Despite the decline in overall denominational giving for 2017–2018 in the ECFA study, giving to the two largest US Protestant denominations—the Southern Baptist Convention (SBC) and the United Methodist Church (UMC)—basically was steady over the same period, according to financial statements from each denomination. The $197 million received through the SBC’s Cooperative Program allocation budget for its fiscal year ending September 30, 2018, was down 0.05 percent from the previous year. Contributions to the UMC’s general funds totaled $143.7 million in 2018, a 0.2 percent increase from 2017.

The 2018 decline in giving to relief and development organizations may have been attributable to the varying number of natural disasters in the two years considered, Busby said. According to annual reports from the Brussels-based Centre for Research of the Epidemiology of Disasters, there were 335 natural disasters worldwide in 2017, affecting nearly 96 million people (including record-setting hurricanes Harvey and Maria and deadly mudslides in Sierra Leone). The number was down in 2018 to 315 natural disasters, affecting 68 million people.

Fifteen of the 26 ministry categories tracked by ECFA saw giving increases between 2017 and 2018. The largest increases occurred among community development ministries (up 26.1%); camps and conferences (up 23.1%); medical, dental, and health services (up 11.9%); and student/youth ministries (up 9.3%). For each of those ministry categories, giving also was up at least 7.2 percent for the previous five years, though increases were more measured than in the past year.

The ECFA analysis of 2018 giving also provided one of the first looks at the impact on charitable giving of the Republican tax reform plan, which was signed into law by President Trump in late 2017 and took effect January 1, 2018.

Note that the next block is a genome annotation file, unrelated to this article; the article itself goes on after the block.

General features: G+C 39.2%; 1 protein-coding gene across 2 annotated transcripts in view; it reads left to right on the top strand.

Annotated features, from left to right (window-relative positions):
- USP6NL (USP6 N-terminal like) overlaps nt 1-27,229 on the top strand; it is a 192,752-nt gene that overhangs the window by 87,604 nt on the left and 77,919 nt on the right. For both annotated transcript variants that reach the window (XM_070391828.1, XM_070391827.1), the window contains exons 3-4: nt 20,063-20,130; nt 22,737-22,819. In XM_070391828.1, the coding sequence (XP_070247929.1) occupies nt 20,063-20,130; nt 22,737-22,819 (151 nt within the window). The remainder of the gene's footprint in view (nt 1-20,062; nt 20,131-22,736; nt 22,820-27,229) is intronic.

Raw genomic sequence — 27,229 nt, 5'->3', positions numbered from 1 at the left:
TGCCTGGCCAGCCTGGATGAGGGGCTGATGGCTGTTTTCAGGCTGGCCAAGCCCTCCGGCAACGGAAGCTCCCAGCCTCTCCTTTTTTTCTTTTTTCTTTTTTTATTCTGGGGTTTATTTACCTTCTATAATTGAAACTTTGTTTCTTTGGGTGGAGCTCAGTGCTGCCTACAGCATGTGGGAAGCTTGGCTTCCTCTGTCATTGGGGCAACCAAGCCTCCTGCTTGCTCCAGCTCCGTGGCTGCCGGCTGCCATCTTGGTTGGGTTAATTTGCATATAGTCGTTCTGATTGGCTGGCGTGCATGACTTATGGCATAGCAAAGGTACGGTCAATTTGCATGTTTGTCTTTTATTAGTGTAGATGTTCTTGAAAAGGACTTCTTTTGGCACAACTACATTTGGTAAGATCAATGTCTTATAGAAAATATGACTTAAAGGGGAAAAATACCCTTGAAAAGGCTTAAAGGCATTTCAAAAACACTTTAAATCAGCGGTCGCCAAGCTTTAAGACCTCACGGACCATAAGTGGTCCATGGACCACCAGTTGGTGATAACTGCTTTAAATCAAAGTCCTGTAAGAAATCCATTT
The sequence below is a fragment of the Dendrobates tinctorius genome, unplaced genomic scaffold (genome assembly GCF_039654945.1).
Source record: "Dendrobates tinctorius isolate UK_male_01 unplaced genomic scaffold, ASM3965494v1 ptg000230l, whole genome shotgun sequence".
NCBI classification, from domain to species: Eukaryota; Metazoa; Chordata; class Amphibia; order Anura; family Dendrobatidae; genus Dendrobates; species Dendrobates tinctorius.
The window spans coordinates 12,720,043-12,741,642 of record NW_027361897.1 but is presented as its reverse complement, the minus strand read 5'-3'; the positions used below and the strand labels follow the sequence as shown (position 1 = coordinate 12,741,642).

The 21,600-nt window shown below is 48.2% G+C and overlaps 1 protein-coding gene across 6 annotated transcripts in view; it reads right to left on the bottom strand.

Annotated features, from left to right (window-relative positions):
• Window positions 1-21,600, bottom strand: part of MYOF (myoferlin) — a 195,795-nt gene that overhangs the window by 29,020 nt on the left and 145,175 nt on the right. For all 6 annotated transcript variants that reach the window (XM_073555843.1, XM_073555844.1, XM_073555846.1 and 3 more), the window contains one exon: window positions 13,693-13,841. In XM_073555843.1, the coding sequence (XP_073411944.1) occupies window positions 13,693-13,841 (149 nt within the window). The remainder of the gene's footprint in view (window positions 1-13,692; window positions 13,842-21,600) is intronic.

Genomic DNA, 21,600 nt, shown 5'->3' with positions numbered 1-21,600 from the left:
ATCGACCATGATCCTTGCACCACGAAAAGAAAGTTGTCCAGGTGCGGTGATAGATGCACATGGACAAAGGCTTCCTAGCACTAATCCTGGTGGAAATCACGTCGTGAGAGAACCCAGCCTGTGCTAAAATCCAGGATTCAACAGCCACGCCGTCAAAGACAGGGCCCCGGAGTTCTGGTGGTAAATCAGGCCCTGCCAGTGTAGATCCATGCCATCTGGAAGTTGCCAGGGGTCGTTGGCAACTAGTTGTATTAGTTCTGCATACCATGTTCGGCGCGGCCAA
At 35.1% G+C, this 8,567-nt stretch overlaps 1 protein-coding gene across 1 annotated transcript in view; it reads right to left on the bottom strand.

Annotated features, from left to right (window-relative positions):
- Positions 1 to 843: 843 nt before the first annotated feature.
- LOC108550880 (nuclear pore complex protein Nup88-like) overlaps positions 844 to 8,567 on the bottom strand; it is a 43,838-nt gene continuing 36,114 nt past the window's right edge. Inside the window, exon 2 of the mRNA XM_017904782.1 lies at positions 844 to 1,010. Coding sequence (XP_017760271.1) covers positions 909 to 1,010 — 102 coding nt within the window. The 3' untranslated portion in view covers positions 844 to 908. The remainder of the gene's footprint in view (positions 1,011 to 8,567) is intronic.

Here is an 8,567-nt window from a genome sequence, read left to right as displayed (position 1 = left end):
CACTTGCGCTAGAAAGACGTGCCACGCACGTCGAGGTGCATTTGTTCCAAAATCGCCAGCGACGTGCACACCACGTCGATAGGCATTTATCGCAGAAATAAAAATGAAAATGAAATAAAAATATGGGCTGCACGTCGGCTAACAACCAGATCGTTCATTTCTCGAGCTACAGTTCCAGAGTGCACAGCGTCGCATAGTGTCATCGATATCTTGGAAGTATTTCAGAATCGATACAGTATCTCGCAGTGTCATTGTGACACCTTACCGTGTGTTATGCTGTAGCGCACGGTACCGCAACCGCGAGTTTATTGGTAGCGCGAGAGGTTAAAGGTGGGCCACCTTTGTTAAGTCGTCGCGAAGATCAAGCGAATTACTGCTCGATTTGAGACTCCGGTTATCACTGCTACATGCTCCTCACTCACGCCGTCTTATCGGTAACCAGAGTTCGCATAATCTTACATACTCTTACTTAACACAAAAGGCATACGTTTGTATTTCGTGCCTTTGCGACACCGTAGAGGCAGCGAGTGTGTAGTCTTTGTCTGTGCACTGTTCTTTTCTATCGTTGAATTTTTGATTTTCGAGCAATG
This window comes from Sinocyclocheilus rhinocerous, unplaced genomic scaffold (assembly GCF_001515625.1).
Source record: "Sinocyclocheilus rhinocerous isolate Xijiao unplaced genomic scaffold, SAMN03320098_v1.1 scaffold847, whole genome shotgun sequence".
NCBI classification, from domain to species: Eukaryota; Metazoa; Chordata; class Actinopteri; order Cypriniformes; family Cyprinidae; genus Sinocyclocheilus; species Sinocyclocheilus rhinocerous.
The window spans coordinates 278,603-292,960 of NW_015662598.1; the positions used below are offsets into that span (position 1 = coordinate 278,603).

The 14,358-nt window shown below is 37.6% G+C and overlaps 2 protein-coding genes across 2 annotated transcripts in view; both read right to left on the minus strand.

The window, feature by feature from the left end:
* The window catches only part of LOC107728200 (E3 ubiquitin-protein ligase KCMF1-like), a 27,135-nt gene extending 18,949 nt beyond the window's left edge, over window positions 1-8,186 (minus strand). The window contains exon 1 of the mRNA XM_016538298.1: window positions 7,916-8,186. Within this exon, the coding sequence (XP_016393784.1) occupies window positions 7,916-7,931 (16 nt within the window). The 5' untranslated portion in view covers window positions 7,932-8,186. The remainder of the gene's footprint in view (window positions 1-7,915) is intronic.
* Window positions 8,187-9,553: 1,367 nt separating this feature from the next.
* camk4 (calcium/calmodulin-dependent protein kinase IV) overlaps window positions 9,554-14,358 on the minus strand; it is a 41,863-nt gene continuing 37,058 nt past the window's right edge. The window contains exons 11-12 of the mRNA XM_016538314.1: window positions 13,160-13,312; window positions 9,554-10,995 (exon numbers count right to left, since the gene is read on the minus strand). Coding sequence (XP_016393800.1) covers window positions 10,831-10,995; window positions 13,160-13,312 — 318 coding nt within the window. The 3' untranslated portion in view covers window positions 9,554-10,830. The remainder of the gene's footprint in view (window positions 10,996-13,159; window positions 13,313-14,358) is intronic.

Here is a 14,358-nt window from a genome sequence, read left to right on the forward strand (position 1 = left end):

Tax reform “has definitely influenced giving,” Busby said. But he added that one year of data is not sufficient to establish trends.

The GOP reform package raised the standard deduction in 2018 to $12,000 for singles (up from $6,350) and $24,000 for married joint-filers (up from $12,000), causing fewer givers to itemize their charitable deductions. Some evangelical leaders had worried 30 million Americans could lose part of their incentive to donate.

Busby and lead ECFA researcher Warren Bird noted that just 9 percent of Americans claimed charitable deductions on their tax returns for 2018, down from 27 percent in 2017 before the Republican reforms took effect.

Giving USA reported that total charitable giving declined 1.7 percent in 2018 when adjusted for inflation. Laura MacDonald, vice chair of the Giving USA foundation board, told CNBC, “Tax reform probably hit the middle (income) households that used to itemize the hardest.”